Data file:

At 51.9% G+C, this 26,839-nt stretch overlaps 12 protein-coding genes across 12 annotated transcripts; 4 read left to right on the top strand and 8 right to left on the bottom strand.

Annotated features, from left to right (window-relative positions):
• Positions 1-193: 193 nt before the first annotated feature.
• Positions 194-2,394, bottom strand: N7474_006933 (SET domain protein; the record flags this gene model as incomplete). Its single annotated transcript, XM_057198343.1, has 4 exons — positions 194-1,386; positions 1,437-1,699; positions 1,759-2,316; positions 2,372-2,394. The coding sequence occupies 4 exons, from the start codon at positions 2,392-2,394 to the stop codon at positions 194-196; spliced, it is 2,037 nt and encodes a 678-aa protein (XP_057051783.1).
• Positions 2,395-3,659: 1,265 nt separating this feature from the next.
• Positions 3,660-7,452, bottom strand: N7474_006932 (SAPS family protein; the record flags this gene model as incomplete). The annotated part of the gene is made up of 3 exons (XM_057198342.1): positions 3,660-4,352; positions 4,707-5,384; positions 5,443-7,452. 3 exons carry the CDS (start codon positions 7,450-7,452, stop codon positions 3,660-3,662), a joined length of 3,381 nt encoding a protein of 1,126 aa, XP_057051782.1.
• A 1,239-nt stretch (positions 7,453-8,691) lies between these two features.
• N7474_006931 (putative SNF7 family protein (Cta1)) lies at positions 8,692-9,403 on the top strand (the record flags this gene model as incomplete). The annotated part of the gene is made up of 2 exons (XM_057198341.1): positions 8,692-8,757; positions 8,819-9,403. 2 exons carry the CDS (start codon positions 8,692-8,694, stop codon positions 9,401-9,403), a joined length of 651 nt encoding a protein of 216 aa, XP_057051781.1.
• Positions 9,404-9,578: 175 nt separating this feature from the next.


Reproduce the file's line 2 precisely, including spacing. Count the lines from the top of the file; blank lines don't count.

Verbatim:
Annotated features, from left to right (window-relative positions):